3. The notion of Nirvana as an eternity of bliss is OK, as it stages inner progress of Samadhis (absorptions) toward a "turning-about" at the deepest seat of consciousness. In the great bliss of various Samadhis persons pass to Nirvana, and later return to this world of life and death.

4. A deep assurance and conviction comes with the unfolding insight. The mortal-mind ceases to discriminate, there is no more thirst for learning, no more thirst for eternal life; there is no more accumulation of habit-energy; and attainment of self-realisation of Noble Wisdom. That is the heart's assurance of Nirvana.

The Transformation-Buddhas teach a doctrine of Nirvana to meet conditions as they find them, and to give encouragement to the timid and great alike. To encourage them to better living, proficient living.

In the perfect self-realisation of Subtle Wisdom the life that he lives thereafter is the Tathagata's universalised life in its transformations. Where there is no more attachment to external things. There is insight into the abode of Reality. Nirvana is found by the attainment of the "turning-about" in the deepest seat of consciousness, self-realisation of Noble Wisdom is fully entered into, – that is the Nirvana of the Tathagatas.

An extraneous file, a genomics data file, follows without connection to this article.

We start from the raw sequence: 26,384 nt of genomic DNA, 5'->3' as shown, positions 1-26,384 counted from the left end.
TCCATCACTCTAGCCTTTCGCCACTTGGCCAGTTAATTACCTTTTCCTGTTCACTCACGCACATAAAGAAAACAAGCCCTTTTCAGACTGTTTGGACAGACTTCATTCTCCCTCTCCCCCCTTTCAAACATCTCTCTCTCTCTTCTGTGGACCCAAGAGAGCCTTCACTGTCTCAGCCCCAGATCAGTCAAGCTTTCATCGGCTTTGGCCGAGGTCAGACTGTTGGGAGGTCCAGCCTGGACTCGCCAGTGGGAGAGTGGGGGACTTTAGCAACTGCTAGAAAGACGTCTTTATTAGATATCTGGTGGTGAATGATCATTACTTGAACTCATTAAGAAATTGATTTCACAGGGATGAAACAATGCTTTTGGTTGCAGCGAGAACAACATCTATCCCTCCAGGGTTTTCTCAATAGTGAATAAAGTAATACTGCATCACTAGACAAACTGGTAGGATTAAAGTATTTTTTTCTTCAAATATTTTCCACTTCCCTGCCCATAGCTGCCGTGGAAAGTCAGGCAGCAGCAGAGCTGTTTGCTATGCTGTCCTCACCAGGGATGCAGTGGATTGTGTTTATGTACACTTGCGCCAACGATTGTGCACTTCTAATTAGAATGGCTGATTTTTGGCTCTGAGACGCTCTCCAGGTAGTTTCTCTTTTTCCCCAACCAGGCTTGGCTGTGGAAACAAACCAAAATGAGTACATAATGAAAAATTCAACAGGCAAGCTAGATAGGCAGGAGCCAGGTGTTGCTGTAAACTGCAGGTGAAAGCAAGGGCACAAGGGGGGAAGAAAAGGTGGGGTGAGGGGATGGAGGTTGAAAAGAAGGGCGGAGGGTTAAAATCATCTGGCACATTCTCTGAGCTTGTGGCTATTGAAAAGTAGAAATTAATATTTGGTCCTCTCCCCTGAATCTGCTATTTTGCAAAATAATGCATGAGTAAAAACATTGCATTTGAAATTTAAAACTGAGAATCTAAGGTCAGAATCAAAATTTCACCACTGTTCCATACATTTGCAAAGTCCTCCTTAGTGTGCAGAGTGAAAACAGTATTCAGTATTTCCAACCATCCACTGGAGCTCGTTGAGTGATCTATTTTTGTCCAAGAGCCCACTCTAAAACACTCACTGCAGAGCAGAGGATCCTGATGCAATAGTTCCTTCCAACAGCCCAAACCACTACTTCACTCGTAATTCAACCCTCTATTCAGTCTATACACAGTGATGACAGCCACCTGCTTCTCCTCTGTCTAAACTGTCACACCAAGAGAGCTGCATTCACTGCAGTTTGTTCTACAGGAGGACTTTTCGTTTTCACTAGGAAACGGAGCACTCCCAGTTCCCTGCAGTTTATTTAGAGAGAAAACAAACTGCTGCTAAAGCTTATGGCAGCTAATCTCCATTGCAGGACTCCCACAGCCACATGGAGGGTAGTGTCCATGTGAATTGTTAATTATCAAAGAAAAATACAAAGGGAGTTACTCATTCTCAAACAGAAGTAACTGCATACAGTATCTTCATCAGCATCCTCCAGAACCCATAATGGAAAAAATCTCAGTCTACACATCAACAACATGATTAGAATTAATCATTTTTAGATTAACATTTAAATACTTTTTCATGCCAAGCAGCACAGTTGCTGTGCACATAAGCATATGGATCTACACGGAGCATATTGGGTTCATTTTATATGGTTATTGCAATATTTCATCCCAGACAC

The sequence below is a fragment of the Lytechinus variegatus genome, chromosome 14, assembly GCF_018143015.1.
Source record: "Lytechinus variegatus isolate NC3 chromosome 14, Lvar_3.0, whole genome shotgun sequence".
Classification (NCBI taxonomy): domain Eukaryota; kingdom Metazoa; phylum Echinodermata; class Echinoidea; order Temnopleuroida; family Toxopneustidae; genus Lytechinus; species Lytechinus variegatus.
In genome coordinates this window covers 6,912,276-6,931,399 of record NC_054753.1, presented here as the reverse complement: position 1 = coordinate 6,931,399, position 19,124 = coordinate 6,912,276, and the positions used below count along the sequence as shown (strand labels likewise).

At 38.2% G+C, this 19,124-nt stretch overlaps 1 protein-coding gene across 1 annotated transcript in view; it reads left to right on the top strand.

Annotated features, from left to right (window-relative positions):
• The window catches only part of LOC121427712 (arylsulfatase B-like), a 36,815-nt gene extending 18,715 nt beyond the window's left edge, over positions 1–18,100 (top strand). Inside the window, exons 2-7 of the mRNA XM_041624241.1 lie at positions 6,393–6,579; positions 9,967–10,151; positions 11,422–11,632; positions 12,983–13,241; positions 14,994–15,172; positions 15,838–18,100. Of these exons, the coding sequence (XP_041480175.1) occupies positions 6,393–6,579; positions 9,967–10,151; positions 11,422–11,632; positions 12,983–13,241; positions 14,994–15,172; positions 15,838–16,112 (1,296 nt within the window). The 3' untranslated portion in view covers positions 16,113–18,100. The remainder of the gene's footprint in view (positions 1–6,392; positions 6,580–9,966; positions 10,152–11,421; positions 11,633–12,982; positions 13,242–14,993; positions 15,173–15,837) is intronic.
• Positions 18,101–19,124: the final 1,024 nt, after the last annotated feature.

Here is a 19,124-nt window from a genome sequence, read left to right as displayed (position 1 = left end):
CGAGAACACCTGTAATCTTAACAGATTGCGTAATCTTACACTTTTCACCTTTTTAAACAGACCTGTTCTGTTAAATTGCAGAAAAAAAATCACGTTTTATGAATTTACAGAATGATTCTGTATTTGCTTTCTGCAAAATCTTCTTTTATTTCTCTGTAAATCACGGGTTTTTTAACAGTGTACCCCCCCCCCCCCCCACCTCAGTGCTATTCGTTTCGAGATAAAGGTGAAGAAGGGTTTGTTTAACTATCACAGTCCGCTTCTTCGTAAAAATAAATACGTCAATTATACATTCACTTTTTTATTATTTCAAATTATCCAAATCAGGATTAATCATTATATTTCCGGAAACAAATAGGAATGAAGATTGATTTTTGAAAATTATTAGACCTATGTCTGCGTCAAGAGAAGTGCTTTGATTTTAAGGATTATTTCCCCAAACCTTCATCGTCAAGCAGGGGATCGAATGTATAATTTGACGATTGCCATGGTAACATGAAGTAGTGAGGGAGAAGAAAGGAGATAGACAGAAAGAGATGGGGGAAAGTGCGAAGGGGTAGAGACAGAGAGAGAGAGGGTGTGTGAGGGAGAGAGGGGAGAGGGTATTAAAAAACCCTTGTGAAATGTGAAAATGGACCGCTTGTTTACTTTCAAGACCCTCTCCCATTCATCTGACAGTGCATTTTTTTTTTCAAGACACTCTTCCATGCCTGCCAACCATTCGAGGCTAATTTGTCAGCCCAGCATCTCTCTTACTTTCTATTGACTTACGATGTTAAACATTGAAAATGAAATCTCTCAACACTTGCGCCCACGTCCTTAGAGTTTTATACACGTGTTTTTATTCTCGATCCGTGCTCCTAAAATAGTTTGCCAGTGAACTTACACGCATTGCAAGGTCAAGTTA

Nirvana is the realm of Dharmata-Buddha.

Be influenced by the wisdom and love of the Tathagatas of Transformation to lay up a stock of merit and ascend the stages. But they are already in the Tathagata's Nirvana, for in Divine Wisdom all things are in Nirvana from the beginning also.


Lankavatara Sutra, Mahayana Buddhist Literature  

Buddhist Information of North America. Nd. The Lankavatara Sutra. [Kansas City, Kansas:] Buddhist Information of North America.

Goddard, Paul. A Buddhist Bible. Thetford, VT. Paul Goddard, 1932.

Klick, Stephen L. 2002. Dream World: A Commentary on The Lankavatara Sutra. [Kansas City, Kansas:] Buddhist Information of North America.

Pine, Red., tr. and comm. 2012. The Lankavatara Sutra. Berkeley, CA: Clearpoint Press.

Sutton, Florence Giripescu. 1991. Existence and Enlightenment in the Lankavatara-sutra: A Study in the Ontology and Epistemology of the Yogacara School of Mahayana Buddhism. Albany, NY: State University of New York Press.

Suzuki, Daisetz Teitaro. 1998. Studies in the Lankavatara Sutra: One of the Most Important Texts of Mahayana Buddhism, in which Almost All Its Principal Tenets Are Presented, including the Teaching of Zen. New Delhi: Munshiram Manoharlal.

Suzuki, Daisetz Teitaro, tr. 1932. The Lankavatara Sutra: A Mahayana Text Translated for the First Time from the Original Sanskrit. London: Routledge and Sons.